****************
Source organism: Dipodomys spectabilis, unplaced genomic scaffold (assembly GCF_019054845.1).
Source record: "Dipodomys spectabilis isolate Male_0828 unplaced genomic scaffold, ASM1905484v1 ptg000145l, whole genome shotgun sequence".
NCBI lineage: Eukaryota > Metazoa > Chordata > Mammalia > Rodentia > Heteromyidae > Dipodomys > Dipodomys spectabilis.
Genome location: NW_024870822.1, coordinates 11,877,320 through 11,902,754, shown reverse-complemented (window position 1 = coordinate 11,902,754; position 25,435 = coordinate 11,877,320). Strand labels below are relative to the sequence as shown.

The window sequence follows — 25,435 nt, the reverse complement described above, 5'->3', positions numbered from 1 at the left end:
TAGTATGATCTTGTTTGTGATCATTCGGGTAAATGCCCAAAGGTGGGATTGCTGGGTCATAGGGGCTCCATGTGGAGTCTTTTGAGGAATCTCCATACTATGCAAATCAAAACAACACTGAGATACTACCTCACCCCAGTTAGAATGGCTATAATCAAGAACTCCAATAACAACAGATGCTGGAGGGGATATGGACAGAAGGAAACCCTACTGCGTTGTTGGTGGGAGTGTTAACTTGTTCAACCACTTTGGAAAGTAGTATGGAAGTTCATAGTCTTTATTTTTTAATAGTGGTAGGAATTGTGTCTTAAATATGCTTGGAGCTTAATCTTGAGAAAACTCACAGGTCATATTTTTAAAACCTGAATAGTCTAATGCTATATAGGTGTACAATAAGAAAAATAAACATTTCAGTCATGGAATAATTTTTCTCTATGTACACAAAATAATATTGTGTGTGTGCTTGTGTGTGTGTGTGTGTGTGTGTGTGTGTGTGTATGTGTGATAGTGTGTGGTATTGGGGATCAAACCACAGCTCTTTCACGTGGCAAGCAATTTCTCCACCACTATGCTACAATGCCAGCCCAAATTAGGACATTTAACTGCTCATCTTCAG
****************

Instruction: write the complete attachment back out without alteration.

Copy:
Source organism: Dipodomys spectabilis, unplaced genomic scaffold (assembly GCF_019054845.1).
Source record: "Dipodomys spectabilis isolate Male_0828 unplaced genomic scaffold, ASM1905484v1 ptg000145l, whole genome shotgun sequence".
NCBI lineage: Eukaryota > Metazoa > Chordata > Mammalia > Rodentia > Heteromyidae > Dipodomys > Dipodomys spectabilis.
Genome location: NW_024870822.1, coordinates 11,877,320 through 11,902,754, shown reverse-complemented (window position 1 = coordinate 11,902,754; position 25,435 = coordinate 11,877,320). Strand labels below are relative to the sequence as shown.

The window sequence follows — 25,435 nt, the reverse complement described above, 5'->3', positions numbered from 1 at the left end:
TAGTATGATCTTGTTTGTGATCATTCGGGTAAATGCCCAAAGGTGGGATTGCTGGGTCATAGGGGCTCCATGTGGAGTCTTTTGAGGAATCTCCATACTATGCAAATCAAAACAACACTGAGATACTACCTCACCCCAGTTAGAATGGCTATAATCAAGAACTCCAATAACAACAGATGCTGGAGGGGATATGGACAGAAGGAAACCCTACTGCGTTGTTGGTGGGAGTGTTAACTTGTTCAACCACTTTGGAAAGTAGTATGGAAGTTCATAGTCTTTATTTTTTAATAGTGGTAGGAATTGTGTCTTAAATATGCTTGGAGCTTAATCTTGAGAAAACTCACAGGTCATATTTTTAAAACCTGAATAGTCTAATGCTATATAGGTGTACAATAAGAAAAATAAACATTTCAGTCATGGAATAATTTTTCTCTATGTACACAAAATAATATTGTGTGTGTGCTTGTGTGTGTGTGTGTGTGTGTGTGTGTGTGTGTATGTGTGATAGTGTGTGGTATTGGGGATCAAACCACAGCTCTTTCACGTGGCAAGCAATTTCTCCACCACTATGCTACAATGCCAGCCCAAATTAGGACATTTAACTGCTCATCTTCAG